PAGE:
In the eight years between 2010 and 2018, more than 100 rural hospitals closed in the United States – 17 hospitals in Texas alone, according to the North Carolina Rural Health Research Program.
A study from The Kaiser Commission on Medicaid and the Uninsured reports that hospital closures affect primary care, and are a signal that rural health advocacy is needed. According to the Center for Rural Affairs, rural residents receive less or inferior healthcare compared to those in other parts of the U.S., including medical check-ups and the opportunity for recommended vaccinations.
Barriers rural residents face to vaccinate
More than 60 million Americans live in rural areas as defined and reported by the U.S. Census Bureau. The National Rural Health Association reports that provider shortages in rural areas are obstacles to regular primary care, and for children in rural areas, limited access to healthcare can also affect immunization. According to the Centers for Disease Control and Prevention (CDC), the number of adolescents in rural areas who received the first dose of the meningococcal conjugate vaccine in 2017 was 7% lower than adolescents in urban areas.
A study done in collaboration with prominent healthcare advocacy and media organizations found that one-quarter of rural Americans reported recently needing care but not getting it. Of those, 23% said they felt the care facility was either too far away or too difficult to access.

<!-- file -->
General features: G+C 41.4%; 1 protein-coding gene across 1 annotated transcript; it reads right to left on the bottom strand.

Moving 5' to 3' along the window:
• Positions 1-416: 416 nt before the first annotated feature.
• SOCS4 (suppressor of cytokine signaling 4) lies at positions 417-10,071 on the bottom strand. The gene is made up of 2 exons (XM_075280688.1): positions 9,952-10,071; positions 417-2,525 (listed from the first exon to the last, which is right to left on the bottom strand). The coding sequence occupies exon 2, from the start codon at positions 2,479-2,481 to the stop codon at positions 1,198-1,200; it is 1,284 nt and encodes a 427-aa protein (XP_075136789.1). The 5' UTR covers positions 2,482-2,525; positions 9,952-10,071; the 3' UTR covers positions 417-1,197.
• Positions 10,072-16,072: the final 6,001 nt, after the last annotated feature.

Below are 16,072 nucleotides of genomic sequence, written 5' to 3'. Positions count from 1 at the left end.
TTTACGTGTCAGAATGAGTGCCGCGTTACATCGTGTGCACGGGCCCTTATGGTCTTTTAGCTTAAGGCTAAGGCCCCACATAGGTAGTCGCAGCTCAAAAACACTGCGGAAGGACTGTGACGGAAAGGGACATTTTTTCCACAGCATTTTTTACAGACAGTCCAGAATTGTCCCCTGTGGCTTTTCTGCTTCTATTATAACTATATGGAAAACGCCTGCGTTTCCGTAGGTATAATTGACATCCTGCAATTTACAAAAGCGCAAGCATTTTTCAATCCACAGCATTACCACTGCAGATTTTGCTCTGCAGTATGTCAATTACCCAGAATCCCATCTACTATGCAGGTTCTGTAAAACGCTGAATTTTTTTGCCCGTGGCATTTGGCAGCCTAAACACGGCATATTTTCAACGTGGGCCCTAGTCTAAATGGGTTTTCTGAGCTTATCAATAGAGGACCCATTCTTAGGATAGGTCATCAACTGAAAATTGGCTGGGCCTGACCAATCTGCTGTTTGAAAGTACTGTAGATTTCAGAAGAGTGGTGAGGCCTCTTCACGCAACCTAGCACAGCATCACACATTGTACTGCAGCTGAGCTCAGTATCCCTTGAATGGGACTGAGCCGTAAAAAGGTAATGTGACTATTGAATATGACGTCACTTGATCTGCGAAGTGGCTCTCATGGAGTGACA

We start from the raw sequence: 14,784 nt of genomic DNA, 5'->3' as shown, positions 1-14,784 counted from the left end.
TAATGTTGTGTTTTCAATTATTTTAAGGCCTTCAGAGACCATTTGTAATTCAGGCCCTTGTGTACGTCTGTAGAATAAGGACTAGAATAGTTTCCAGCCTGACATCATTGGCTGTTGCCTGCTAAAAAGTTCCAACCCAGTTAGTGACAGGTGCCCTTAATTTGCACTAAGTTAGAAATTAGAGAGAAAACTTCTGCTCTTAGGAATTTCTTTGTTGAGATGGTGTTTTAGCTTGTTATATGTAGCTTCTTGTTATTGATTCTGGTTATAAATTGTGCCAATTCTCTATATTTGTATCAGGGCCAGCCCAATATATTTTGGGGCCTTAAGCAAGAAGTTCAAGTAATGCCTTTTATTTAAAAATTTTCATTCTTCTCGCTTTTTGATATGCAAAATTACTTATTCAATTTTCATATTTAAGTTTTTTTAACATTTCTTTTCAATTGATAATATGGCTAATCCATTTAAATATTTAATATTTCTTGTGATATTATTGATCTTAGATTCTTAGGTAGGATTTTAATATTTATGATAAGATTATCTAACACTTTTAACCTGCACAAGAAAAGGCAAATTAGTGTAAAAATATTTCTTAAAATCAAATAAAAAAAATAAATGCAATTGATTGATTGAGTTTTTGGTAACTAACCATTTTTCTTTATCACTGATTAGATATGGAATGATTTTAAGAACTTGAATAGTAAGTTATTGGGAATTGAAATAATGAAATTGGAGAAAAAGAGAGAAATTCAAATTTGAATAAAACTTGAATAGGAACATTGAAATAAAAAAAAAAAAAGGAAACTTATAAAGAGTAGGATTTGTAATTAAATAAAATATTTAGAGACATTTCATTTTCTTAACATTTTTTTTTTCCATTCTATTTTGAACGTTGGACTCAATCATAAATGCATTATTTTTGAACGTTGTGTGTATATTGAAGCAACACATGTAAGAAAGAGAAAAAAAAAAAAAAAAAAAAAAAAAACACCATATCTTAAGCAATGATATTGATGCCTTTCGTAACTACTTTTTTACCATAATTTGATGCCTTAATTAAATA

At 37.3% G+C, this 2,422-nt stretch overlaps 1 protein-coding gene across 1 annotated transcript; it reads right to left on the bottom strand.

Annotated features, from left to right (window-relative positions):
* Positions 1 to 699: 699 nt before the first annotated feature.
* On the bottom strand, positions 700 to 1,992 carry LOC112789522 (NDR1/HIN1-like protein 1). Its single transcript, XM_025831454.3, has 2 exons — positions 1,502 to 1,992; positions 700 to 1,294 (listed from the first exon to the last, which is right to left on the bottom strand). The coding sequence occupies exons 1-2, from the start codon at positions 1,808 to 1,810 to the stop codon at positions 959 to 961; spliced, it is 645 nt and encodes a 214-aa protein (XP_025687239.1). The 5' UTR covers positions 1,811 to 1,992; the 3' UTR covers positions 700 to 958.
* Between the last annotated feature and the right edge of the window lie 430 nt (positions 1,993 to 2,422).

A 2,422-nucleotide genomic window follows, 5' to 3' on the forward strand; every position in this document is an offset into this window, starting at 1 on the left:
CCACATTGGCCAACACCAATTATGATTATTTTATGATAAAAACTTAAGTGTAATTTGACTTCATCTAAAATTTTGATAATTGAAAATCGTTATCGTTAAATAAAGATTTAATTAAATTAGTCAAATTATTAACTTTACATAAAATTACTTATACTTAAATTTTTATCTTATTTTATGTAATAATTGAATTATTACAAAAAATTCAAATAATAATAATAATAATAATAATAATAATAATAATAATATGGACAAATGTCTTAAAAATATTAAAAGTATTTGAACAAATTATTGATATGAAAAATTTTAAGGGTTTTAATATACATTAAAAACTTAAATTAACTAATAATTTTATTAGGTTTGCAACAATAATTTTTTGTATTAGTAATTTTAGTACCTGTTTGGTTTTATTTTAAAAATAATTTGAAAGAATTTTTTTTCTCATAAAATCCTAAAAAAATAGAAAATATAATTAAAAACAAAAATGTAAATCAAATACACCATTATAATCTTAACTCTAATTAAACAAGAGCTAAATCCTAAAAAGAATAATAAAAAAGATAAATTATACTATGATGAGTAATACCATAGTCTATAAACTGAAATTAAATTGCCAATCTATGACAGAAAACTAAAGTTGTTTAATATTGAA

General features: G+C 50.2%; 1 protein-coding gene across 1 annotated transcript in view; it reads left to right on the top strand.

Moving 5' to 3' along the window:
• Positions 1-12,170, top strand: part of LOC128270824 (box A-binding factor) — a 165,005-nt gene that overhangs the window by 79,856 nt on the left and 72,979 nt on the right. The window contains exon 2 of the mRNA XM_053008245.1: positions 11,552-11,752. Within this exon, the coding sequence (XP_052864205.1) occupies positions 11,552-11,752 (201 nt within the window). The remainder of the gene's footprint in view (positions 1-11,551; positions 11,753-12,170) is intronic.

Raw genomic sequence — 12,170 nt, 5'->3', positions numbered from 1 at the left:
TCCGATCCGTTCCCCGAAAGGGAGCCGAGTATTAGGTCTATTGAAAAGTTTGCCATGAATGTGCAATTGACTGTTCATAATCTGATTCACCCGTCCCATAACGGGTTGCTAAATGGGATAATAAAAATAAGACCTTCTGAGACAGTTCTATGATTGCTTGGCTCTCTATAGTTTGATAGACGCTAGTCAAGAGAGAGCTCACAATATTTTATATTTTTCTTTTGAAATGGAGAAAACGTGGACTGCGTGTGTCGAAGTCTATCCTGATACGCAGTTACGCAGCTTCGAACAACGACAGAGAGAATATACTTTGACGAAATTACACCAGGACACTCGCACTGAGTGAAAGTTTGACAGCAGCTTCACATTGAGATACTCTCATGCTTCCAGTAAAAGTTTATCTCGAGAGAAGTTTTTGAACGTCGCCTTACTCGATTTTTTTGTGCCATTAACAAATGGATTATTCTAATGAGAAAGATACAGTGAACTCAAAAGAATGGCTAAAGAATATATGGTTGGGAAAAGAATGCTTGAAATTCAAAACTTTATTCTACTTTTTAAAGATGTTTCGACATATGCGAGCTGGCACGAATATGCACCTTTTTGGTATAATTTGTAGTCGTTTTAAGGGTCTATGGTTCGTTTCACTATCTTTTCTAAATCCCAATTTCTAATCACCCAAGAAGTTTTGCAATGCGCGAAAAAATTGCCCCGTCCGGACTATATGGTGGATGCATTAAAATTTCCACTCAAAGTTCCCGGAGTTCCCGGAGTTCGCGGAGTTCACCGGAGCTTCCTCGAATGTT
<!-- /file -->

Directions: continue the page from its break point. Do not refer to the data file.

A lack of proximity to vaccination providers, including those who participate in the Vaccines for Children (VFC) program, can be a barrier to receiving immunizations. The CDC reports that vaccination coverage was lower for children living outside of populous areas than those living within them.
Increasing access to vaccines in rural communities
In rural areas, preventative health services held at nontraditional sites can bridge the gap to vaccination access.
School-based health centers (SBHCs) are an opportunity to provide young patients a variety of healthcare services on school premises, removing the barrier of long or inconvenient trips to the doctor’s office. A study published in the American Journal of Public Health found that completion rates of adolescent vaccination series were higher when patients were assigned to an SBHC compared to those assigned to a community health center. The state of Oregon has a comprehensive SBHC program, with 78 certified SBHCs that served 35,252 patients from 2016 to 2017. Thirty percent of those patients received at least one immunization.
Similar to SBHCs, a review in the International Journal for Equity in Health found that mobile health clinics in alternative settings, such as workplaces and public spaces, can improve population health through preventative interventions, including immunizations.
What can providers do to help?
Providers in rural communities can implement different activities to help improve vaccination rates.
Offer combination vaccines to reduce the need for return visits, and to simplify the vaccine regimen when possible.
Provide same-day appointments or walk-in visits to allow for scheduling flexibility.
Issue standing orders for registered nurses, physician assistants, and medical assistants to remove wait times and delays.
Utilize parent reminders for upcoming visits and recall notices through text, phone calls, and email.
With nearly 20% of the American population living in rural areas, providers, their partners, and federal agencies should continue to innovate and share tactics to reach rural communities and ensure their residents have the resources to protect themselves against preventable diseases.